Mueller Reviewed Manafort Testimony on Russian Deripaska
(Bloomberg) -- Special Counsel Robert Mueller and FBI agents seized tens of thousands of items from the home of Paul Manafort last July and have also reviewed testimony that he gave in a civil lawsuit about a protracted business dispute with Russian oligarch Oleg Deripaska.
Mueller, who is investigating Russian interference in the 2016 election, disclosed his review of the Deripaska-related testimony in a court filing Monday that defended an FBI raid on the home of Manafort, President Donald Trump’s former campaign manager. The disclosure shows the depth of Mueller’s interest in the links between Manafort and Deripaska.
Manafort once worked as a political consultant for Deripaska, who was considered close to Russian President Vladimir Putin. Deripaska then invested $18.9 million with Manafort in a cable-television venture in Ukraine, and paid him $7.35 million in management fees. The deal ultimately soured, and Deripaska sued to try to get an accounting of the money.
Deripaska, the billionaire founder and majority shareholder of En+ Group, was among the most prominent tycoons penalized with sanctions this month by the Trump administration. The move followed passage of a law last year to retaliate against Moscow for meddling in the 2016 U.S. presidential election.
Prosecutors have reviewed the 2015 testimony by Manafort and his former right-hand man, Rick Gates, according to a Dec. 1 letter attached to a filing late Monday in federal court in Washington. The letter broadly listed thousands of items handed over by prosecutors to lawyers for Manafort and Gates in the pre-trial exchange of evidence.
The testimony, which is sealed, wasn’t disclosed. It came in a lawsuit filed by two KPMG LLP partners, Kris Beighton and Alex Lawson, appointed to wind up a Cayman Islands partnership formed to invest in the Ukrainian venture. Beighton and Lawson asked a federal judge in Virginia for permission to seek documents and testimony from Manafort, Gates and a third man, Richard Davis. The ultimate resolution of the case is unclear from court filings. Early this year, Deripaska filed a fraud lawsuit against Manafort and Gates.
Manafort is under federal indictment in two districts. In Washington, he is charged with laundering profits from tens of millions of dollars that he made as a political consultant to former Ukrainian President Viktor Yanukovych and other politicians there, as well as of failing to register in the U.S. as a lobbyist. In Alexandria, Virginia, he’s accused of tax and bank fraud. Gates has pleaded guilty and is cooperating with Mueller.
Manafort hasn’t been accused of crimes related to Russia. In a court filing earlier this month, prosecutors said that any investigation of links between Russia and the Trump campaign “would naturally cover ties that a former Trump campaign manager had to Russian-associated political operatives, Russian-backed politicians, and Russian oligarchs.”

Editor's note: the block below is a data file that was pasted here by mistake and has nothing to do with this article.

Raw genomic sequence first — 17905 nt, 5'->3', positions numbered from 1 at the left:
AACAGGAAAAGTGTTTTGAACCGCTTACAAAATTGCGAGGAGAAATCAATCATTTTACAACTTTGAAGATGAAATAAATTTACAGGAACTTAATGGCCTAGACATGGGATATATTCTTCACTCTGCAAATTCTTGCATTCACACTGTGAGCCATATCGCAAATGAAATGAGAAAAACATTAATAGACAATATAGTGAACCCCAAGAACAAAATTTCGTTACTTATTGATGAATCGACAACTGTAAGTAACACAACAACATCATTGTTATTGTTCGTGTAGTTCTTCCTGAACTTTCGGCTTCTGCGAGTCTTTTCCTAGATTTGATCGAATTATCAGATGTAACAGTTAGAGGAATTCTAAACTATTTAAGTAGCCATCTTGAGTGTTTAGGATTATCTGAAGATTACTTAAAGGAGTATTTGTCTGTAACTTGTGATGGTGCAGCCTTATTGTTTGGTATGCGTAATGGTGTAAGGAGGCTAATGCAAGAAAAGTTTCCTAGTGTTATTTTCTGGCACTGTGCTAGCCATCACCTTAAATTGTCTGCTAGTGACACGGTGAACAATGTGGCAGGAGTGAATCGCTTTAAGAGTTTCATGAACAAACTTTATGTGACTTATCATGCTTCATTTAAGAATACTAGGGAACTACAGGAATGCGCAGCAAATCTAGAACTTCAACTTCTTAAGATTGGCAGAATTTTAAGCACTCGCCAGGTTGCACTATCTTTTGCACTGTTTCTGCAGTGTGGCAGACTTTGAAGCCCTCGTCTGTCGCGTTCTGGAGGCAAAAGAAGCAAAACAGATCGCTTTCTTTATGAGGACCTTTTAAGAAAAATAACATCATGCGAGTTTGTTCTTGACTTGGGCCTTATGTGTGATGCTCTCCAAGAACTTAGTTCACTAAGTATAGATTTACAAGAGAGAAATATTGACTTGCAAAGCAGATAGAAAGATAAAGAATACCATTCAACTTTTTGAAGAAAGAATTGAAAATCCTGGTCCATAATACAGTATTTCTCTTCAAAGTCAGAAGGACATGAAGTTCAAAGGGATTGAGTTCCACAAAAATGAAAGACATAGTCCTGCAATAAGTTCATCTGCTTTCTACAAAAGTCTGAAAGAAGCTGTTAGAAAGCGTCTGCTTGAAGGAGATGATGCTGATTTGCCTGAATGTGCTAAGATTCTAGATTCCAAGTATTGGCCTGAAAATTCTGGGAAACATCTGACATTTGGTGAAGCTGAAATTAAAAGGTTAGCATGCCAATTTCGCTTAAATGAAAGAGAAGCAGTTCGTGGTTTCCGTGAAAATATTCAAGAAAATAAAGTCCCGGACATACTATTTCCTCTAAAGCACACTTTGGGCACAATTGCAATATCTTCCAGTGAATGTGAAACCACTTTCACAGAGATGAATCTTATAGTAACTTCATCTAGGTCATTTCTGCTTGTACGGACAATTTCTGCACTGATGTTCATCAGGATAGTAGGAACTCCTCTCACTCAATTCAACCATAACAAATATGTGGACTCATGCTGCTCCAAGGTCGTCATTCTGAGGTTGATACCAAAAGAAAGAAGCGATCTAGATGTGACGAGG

Prosecutors said they properly searched Manafort’s home after learning about its contents from an employee, according to the filing.
The Dec. 1 letter showed that prosecutors gave Manafort and Gates search warrant applications, as well as emails, bank accounts, computers and other electronic devices. They handed over to Gates material seized from nine devices at Manafort’s home, as well as a hard drive with 80,000 items. Both Gates and Manafort had also been interviewed by U.S. authorities in 2014, according to prosecutors.
In a separate filing, prosecutors defended a May 2017 search in Alexandria of a rental storage unit containing Manafort’s files, disputing assertions that an FBI agent gained access through an employee who didn’t have the authority to allow such an entry. Manafort asked a judge to throw out all evidence from the search, which underpins charges against him.
In asking to suppress that evidence, Manafort claimed the employee lacked authority to consent to the warrantless search. Prosecutors countered that the agent believed the worker could allow the search because he signed the lease, held a key and had moved files into and out of the space. Agents returned the next day with a warrant and took the files.
The employee “had the right and capability to gain access to the unit at any time” without Manafort’s knowledge or permission, according to the filing. “This is not like a situation in which an employee quits his job, keeps a copy of the key to the job site, and then invites the police to enter,” prosecutors wrote.
The employee, who previously worked for Davis Manafort Partners Inc., a political consulting firm, was working then for another Manafort company, Steam Mountain LLC, the U.S. wrote.
Nothing about the change in the business name would have signaled to the agent that the worker’s “access to and authority over the storage unit had suddenly ceased,” prosecutors wrote. “Indeed, it did not change anything about the employee’s services to Manafort or access to the unit.”
Manafort’s lawyers asked U.S. District Judge Amy Berman Jackson for a hearing to determine whether the consent to search was “freely and voluntarily given’’ by the ex-employee. Prosecutors argued that no hearing is necessary. They said the agent who wrote the search warrant is “currently stationed overseas and arrangements would have to be made for him to return” for a hearing, which would probably occur on May 23.
The cases are U.S. v. Manafort, 18-cr-00083, U.S. District Court, Eastern District of Virginia (Alexandria), and U.S. v. Manafort, 17-cr-00201, U.S. District Court, District of Columbia (Washington).
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